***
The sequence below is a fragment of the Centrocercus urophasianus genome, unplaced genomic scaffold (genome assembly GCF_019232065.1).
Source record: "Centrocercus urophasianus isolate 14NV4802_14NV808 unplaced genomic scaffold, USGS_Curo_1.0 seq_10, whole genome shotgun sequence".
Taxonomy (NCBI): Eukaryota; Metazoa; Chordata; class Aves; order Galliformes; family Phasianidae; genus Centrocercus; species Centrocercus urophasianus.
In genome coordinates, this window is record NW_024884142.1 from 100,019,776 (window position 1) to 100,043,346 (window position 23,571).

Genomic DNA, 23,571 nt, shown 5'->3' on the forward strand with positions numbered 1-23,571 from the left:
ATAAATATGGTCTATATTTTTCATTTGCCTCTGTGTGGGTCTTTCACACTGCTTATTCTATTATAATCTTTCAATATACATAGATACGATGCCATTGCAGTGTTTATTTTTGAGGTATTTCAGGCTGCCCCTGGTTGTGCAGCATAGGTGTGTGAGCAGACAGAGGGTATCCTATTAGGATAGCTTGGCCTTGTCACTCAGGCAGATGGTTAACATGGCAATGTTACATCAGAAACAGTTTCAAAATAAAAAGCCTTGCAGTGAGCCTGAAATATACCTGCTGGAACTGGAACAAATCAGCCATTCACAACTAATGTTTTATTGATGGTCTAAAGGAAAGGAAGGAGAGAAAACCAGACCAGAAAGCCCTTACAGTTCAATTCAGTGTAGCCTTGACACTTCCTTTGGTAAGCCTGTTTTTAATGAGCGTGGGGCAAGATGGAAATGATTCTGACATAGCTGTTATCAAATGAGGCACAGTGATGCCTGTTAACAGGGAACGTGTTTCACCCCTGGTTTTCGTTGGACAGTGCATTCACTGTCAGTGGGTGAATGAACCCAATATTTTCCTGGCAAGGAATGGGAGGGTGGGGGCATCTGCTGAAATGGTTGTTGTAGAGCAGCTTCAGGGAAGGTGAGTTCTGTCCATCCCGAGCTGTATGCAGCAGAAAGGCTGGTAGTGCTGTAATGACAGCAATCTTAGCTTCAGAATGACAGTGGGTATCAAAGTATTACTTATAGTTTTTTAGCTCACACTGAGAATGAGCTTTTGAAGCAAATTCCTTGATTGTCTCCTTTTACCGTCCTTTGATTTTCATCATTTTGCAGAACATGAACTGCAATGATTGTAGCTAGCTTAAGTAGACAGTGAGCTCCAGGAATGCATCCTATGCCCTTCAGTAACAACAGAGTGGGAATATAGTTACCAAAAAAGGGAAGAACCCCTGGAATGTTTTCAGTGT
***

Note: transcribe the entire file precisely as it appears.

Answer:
The sequence below is a fragment of the Centrocercus urophasianus genome, unplaced genomic scaffold (genome assembly GCF_019232065.1).
Source record: "Centrocercus urophasianus isolate 14NV4802_14NV808 unplaced genomic scaffold, USGS_Curo_1.0 seq_10, whole genome shotgun sequence".
Taxonomy (NCBI): Eukaryota; Metazoa; Chordata; class Aves; order Galliformes; family Phasianidae; genus Centrocercus; species Centrocercus urophasianus.
In genome coordinates, this window is record NW_024884142.1 from 100,019,776 (window position 1) to 100,043,346 (window position 23,571).

Genomic DNA, 23,571 nt, shown 5'->3' on the forward strand with positions numbered 1-23,571 from the left:
ATAAATATGGTCTATATTTTTCATTTGCCTCTGTGTGGGTCTTTCACACTGCTTATTCTATTATAATCTTTCAATATACATAGATACGATGCCATTGCAGTGTTTATTTTTGAGGTATTTCAGGCTGCCCCTGGTTGTGCAGCATAGGTGTGTGAGCAGACAGAGGGTATCCTATTAGGATAGCTTGGCCTTGTCACTCAGGCAGATGGTTAACATGGCAATGTTACATCAGAAACAGTTTCAAAATAAAAAGCCTTGCAGTGAGCCTGAAATATACCTGCTGGAACTGGAACAAATCAGCCATTCACAACTAATGTTTTATTGATGGTCTAAAGGAAAGGAAGGAGAGAAAACCAGACCAGAAAGCCCTTACAGTTCAATTCAGTGTAGCCTTGACACTTCCTTTGGTAAGCCTGTTTTTAATGAGCGTGGGGCAAGATGGAAATGATTCTGACATAGCTGTTATCAAATGAGGCACAGTGATGCCTGTTAACAGGGAACGTGTTTCACCCCTGGTTTTCGTTGGACAGTGCATTCACTGTCAGTGGGTGAATGAACCCAATATTTTCCTGGCAAGGAATGGGAGGGTGGGGGCATCTGCTGAAATGGTTGTTGTAGAGCAGCTTCAGGGAAGGTGAGTTCTGTCCATCCCGAGCTGTATGCAGCAGAAAGGCTGGTAGTGCTGTAATGACAGCAATCTTAGCTTCAGAATGACAGTGGGTATCAAAGTATTACTTATAGTTTTTTAGCTCACACTGAGAATGAGCTTTTGAAGCAAATTCCTTGATTGTCTCCTTTTACCGTCCTTTGATTTTCATCATTTTGCAGAACATGAACTGCAATGATTGTAGCTAGCTTAAGTAGACAGTGAGCTCCAGGAATGCATCCTATGCCCTTCAGTAACAACAGAGTGGGAATATAGTTACCAAAAAAGGGAAGAACCCCTGGAATGTTTTCAGTGT